In the past couple of years an industry that has been gaining increasing popularity is hydraulic fracturing or, Fracking for short. This process has created a natural gas bonanza in many shale regions like Barnett Shale Basin in Texas and Bakken Formation in North Dakota and some parts of Canada. Investors looking to capitalize on this growing popularity have a number of options right from an industry ETF to those providing auxiliary services to the industry. Before I discuss the 5 great opportunities in the sector, let me quickly talk about the basics of Fracking.
Simply put, fracking is the process of extracting natural gas from shale rock formations. It involves forcing a high-pressure mixture of water, sand and lubricants into small cracks in the shale, which opens a natural pipeline for the natural gas to escape. This new method of extracting natural gas isn't really new and has been around since 1940. But only recently it has become an economically viable and sensible technique to drill for natural gas.
Why should you look to invest in the fracking industry?
Fracking accounts for one-third of US natural gas production and is a positive step towards US energy independence. The Energy Information Agency estimates that the US has enough natural gas to last for the next 100 years. Furthermore, there are various alternative energy sources like wind and solar energy, but natural gas is the only practical more or less clean energy source. Other alternative sources require government support to make them cost-effective and viable options.
Just like two sides of one coin, although this process is bringing jobs and money to depressed areas, it has been under the scanner for related environmental and health problems. Within the US, Hancock in New York is waiting to hear if a moratorium on drilling will be lifted and outside the US, Britain has placed a ban on the process.
Now here are my 5 picks in this interesting sector.
Market Vectors ETF Trust (FRAK)
This is an exchange-traded fund, which targets unconventional oil and gas industry including shale oil, shale gas, etc. Investors looking for diversification can consider this ETF, which includes around 40 companies from US, Canada and Australia. Go for this if you want the diversification.
C&J Energy Services (CJES)
This company is an independent provider of hydraulic fracturing, coiled tubing, and pressure pumping services. 73% of its revenue comes from hydraulic fracturing services as it manufactures equipment needed for the process and also provides services like stimulation and work over operations for existing wells and overlooking well completions.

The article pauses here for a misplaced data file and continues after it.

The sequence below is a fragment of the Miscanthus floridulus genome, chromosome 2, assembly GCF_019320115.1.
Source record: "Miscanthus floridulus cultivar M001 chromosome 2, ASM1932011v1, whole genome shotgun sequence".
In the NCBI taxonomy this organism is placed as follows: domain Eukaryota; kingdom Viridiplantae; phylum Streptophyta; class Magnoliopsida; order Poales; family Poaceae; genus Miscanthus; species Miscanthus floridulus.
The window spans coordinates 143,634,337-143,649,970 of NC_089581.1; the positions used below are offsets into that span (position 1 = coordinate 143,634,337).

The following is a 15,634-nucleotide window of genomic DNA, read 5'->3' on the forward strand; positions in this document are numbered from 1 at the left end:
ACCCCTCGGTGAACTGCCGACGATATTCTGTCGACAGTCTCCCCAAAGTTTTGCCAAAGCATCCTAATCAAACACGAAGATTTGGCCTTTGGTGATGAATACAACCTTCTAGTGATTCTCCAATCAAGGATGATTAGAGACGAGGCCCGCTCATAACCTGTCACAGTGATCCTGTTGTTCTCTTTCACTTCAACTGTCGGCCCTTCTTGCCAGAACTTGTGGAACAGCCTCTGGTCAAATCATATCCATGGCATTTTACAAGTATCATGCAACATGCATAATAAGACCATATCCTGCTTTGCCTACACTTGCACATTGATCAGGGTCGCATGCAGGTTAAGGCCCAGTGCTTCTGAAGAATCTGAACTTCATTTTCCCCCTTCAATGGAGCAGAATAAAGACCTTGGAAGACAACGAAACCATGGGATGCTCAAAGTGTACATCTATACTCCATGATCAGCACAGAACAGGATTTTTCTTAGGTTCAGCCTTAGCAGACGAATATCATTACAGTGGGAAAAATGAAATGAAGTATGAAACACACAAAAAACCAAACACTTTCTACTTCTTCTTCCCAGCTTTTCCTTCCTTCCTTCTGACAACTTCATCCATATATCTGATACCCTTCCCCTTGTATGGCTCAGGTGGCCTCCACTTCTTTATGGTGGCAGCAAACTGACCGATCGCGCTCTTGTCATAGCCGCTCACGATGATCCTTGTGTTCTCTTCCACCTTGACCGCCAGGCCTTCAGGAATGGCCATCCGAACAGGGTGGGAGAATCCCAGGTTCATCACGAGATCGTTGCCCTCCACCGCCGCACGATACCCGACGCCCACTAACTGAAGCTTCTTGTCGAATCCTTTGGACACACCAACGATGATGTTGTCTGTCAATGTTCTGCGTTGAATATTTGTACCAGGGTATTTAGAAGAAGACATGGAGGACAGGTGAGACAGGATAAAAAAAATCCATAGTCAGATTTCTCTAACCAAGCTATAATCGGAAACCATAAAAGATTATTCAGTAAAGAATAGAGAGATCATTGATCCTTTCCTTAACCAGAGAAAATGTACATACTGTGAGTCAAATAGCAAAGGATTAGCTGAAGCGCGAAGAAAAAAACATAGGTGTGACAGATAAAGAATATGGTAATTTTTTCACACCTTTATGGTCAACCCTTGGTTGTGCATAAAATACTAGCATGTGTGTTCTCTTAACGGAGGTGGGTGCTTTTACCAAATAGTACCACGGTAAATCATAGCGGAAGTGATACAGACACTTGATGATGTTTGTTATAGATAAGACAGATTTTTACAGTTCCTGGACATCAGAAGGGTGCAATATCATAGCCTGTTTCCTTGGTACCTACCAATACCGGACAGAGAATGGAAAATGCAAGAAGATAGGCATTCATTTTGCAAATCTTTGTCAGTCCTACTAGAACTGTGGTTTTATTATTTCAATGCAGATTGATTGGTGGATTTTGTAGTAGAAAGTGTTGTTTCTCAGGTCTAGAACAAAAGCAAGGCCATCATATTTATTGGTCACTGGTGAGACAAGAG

The company has strong performance and efficiency metrics vs. its peers, corroborated by its high margins. This enables it to provide a strong return on equity of 29%. Further, this company has limited commodity risk as it has term contracts with energy companies that are paid regardless of natural gas prices. However, it posted lower utilization levels and limited increase in rig counts in its 1Q13 results. This raises a concern because its strong 2013 outlook was based on the assumption of stronger fracturing utilization in early 1Q13.
Halliburton Company (HAL)
Halliburton provides services related to exploration, development, and production of oil and natural gas. Though it has a lesser percentage of revenue coming from fracking it is one of the largest and oldest player in the oilfield services industry. The company has posted strong growth rates leading to a 16% return on equity. It is a much larger company in terms of revenue and market capitalization and provides a sense of stability with its strong growth and diversification, geographically and operation wise.
CARBO Ceramics (CRR)
CARBO Ceramics supplies ceramic proppant and the resin-coated sand (a cheaper option than ceramic proppant) used in fracking. For a company with just $600 million sales, much smaller than Halliburton, it provides a similar return on equity of 16%. Its revenues have doubled in the last five years with strong average gross and operating margins of approximately 35% and 25%, respectively.
Kinder Morgan (KMI)
Kinder Morgan is a pipeline operator providing transportation solutions. It has approximately 37,000 miles of pipelines and approximately 180 terminals. Further, in 2012, increasing its reach even further, it acquired El Paso Pipeline Partners, which has 67,000 miles of pipeline in North America. With its strong pipeline, it is expected to benefit from the recent boom in the North American shale formations, which have few or no transportation infrastructure.
In January 2013, it released its 4Q results with a 30% increase in revenues and 11% increase in its quarterly cash distribution. The company is poised for growth with $2.7 billion projects that are currently under way and plans to spend approximately $11 billion in organic projects till 2015. Furthermore, it plans to take over Copano Energy (CPNO), which will increase its reach to Texas, Oklahoma and Wyoming.
The US is forecasted to be the largest oil producer by 2020 and given the increased demand for shale gas/oil, the fracturing industry is bound to do well. The 5 companies above are some of the many good options available among others. However, investors in this space should understand that there exist two key risks inherent in this industry - ongoing regulatory risk and the risk of increasing pressure on natural gas prices due to increased supplies (natural gas is expected to drop as low as $2.20).